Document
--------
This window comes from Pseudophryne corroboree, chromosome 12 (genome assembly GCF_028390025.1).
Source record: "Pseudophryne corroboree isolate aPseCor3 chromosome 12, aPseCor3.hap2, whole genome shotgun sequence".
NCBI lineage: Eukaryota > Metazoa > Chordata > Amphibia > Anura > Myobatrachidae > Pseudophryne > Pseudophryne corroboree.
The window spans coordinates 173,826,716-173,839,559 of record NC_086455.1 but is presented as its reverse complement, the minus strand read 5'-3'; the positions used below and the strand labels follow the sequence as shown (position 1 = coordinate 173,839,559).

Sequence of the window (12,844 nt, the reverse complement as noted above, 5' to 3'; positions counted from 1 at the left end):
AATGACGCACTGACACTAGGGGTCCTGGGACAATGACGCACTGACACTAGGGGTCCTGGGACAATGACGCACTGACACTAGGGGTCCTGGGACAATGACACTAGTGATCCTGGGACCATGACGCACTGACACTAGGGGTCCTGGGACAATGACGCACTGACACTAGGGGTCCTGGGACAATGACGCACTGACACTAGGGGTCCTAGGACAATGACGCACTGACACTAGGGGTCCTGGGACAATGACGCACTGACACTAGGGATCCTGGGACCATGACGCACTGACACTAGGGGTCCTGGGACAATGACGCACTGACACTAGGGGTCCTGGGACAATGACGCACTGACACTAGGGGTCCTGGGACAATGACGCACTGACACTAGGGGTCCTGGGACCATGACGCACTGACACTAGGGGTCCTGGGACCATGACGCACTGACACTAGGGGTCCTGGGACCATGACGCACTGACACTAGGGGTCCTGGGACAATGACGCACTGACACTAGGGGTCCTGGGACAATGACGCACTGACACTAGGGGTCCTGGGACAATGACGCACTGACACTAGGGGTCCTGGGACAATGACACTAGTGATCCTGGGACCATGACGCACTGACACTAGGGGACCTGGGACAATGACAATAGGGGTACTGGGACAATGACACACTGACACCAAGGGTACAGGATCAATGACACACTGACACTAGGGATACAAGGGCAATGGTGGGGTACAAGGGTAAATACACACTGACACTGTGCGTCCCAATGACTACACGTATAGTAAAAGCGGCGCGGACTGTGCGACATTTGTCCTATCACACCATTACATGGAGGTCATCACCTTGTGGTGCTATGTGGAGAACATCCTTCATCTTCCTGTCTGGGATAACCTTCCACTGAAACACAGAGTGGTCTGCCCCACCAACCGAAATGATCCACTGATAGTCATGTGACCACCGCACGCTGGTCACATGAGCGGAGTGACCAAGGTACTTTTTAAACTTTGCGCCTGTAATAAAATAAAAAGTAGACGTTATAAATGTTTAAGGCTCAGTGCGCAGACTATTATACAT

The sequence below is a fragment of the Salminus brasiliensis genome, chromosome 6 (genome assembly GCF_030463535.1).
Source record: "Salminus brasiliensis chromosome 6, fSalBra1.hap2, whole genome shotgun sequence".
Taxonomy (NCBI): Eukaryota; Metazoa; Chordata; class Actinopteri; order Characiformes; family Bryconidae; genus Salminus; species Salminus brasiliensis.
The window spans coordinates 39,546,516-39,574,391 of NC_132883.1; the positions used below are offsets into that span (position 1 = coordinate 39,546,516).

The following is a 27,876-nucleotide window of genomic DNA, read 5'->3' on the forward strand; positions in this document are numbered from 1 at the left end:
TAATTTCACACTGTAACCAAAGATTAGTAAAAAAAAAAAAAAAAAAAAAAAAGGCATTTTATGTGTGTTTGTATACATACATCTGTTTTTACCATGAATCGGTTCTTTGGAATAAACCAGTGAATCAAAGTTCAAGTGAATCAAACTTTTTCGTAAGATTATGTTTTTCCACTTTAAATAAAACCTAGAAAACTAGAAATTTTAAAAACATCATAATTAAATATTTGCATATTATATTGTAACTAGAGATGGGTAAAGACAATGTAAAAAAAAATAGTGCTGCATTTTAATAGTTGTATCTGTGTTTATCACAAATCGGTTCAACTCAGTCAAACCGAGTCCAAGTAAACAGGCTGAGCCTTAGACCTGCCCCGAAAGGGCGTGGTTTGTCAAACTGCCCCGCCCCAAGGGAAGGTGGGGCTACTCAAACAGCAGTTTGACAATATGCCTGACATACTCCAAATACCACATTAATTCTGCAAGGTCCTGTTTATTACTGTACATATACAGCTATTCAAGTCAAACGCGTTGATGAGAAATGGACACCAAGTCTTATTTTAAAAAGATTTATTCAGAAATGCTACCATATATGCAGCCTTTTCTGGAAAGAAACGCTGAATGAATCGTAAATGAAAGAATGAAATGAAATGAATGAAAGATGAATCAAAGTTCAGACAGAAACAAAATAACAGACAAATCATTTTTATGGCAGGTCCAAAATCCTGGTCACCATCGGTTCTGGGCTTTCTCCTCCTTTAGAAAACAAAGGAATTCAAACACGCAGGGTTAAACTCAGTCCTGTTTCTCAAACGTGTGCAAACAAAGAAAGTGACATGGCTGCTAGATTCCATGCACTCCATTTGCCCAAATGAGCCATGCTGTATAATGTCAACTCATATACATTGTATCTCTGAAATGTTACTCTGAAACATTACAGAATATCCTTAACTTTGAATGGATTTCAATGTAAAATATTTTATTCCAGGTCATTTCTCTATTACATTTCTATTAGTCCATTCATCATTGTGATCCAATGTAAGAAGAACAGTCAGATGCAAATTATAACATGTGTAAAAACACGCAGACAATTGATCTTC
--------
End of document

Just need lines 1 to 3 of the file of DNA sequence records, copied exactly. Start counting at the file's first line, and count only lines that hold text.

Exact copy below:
This window comes from Pseudophryne corroboree, chromosome 12 (genome assembly GCF_028390025.1).
Source record: "Pseudophryne corroboree isolate aPseCor3 chromosome 12, aPseCor3.hap2, whole genome shotgun sequence".
NCBI lineage: Eukaryota > Metazoa > Chordata > Amphibia > Anura > Myobatrachidae > Pseudophryne > Pseudophryne corroboree.